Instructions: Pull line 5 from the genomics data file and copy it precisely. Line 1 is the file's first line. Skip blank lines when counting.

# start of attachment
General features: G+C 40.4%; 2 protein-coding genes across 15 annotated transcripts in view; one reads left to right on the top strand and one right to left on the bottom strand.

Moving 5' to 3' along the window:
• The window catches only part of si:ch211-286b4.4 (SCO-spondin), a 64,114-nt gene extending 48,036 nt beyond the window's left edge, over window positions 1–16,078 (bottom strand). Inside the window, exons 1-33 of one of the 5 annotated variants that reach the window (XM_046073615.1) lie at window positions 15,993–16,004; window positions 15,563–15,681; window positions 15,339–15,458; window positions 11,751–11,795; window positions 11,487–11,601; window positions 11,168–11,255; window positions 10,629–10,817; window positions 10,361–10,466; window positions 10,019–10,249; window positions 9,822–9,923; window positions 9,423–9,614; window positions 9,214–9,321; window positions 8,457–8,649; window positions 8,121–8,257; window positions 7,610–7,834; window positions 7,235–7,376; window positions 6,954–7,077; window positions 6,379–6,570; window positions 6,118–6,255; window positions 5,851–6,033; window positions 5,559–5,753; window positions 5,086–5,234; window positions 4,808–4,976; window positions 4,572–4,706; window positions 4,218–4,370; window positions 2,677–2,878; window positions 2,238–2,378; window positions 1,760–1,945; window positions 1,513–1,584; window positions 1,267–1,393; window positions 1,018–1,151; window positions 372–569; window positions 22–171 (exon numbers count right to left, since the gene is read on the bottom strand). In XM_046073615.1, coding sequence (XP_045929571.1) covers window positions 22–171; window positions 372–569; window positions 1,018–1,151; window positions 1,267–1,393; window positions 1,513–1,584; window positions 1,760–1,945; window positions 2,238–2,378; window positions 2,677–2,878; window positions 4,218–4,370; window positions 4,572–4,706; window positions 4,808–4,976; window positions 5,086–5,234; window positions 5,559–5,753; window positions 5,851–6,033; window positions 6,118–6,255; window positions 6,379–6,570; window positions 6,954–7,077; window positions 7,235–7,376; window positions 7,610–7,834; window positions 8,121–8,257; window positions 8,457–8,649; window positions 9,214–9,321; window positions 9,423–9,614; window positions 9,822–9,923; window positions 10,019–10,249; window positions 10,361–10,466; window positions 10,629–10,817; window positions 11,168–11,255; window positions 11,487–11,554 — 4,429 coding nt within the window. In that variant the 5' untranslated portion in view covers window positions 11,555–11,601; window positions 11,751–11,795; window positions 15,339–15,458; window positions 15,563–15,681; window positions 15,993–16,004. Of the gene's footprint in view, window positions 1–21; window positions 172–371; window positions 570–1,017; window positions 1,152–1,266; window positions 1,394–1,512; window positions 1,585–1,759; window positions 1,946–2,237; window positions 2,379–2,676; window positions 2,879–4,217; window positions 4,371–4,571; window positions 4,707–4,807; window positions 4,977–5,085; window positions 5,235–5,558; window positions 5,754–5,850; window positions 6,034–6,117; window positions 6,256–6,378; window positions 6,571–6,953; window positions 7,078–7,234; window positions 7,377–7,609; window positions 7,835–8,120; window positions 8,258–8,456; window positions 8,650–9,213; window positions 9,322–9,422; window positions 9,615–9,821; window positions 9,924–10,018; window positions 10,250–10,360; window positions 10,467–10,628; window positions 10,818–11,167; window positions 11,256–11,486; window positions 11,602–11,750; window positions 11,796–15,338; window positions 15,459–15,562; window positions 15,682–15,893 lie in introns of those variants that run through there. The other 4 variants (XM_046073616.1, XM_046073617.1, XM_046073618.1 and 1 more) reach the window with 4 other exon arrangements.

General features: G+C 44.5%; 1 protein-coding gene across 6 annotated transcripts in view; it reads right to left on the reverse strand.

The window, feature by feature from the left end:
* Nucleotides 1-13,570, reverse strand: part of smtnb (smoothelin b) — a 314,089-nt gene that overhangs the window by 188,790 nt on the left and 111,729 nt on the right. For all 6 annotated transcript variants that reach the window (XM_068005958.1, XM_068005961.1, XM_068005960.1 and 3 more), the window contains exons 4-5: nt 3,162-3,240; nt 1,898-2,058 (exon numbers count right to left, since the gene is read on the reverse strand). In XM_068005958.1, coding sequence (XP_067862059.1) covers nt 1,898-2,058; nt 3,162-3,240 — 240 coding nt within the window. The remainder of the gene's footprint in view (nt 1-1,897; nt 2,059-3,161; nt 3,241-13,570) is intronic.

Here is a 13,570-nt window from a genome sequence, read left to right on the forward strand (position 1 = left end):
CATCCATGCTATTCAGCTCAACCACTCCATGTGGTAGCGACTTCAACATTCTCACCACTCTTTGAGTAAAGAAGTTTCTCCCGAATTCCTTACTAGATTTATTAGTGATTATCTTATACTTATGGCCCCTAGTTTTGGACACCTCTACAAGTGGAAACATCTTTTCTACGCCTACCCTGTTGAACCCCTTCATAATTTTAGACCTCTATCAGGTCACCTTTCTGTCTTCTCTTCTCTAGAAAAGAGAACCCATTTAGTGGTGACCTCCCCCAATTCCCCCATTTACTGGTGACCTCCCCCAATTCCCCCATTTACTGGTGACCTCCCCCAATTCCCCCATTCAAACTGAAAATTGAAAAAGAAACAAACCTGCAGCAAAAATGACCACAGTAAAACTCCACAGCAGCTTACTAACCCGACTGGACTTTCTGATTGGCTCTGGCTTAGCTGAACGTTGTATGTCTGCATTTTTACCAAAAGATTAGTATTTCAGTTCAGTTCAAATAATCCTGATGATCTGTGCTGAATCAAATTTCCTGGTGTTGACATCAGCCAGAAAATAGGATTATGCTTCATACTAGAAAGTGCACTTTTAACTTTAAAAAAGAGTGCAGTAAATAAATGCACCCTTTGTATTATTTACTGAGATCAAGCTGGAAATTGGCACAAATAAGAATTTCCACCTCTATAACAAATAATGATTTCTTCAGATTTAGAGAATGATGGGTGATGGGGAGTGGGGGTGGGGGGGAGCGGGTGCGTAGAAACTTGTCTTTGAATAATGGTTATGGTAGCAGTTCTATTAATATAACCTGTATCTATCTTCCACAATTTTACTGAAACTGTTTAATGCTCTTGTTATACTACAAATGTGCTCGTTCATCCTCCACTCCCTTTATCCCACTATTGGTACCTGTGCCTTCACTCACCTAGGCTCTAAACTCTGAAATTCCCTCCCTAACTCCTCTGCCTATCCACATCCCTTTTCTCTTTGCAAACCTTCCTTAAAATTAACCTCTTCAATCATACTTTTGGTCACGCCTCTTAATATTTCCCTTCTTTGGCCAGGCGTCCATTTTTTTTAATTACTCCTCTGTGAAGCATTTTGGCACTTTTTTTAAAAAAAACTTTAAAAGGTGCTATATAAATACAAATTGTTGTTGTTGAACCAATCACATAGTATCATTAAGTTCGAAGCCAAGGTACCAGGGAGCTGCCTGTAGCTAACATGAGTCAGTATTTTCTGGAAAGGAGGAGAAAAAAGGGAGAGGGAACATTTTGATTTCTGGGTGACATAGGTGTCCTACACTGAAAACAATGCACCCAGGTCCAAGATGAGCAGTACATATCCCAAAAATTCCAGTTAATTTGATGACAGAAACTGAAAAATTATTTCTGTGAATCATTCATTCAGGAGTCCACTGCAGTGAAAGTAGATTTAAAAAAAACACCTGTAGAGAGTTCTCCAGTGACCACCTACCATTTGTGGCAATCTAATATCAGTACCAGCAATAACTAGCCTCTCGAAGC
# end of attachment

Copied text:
The window, feature by feature from the left end: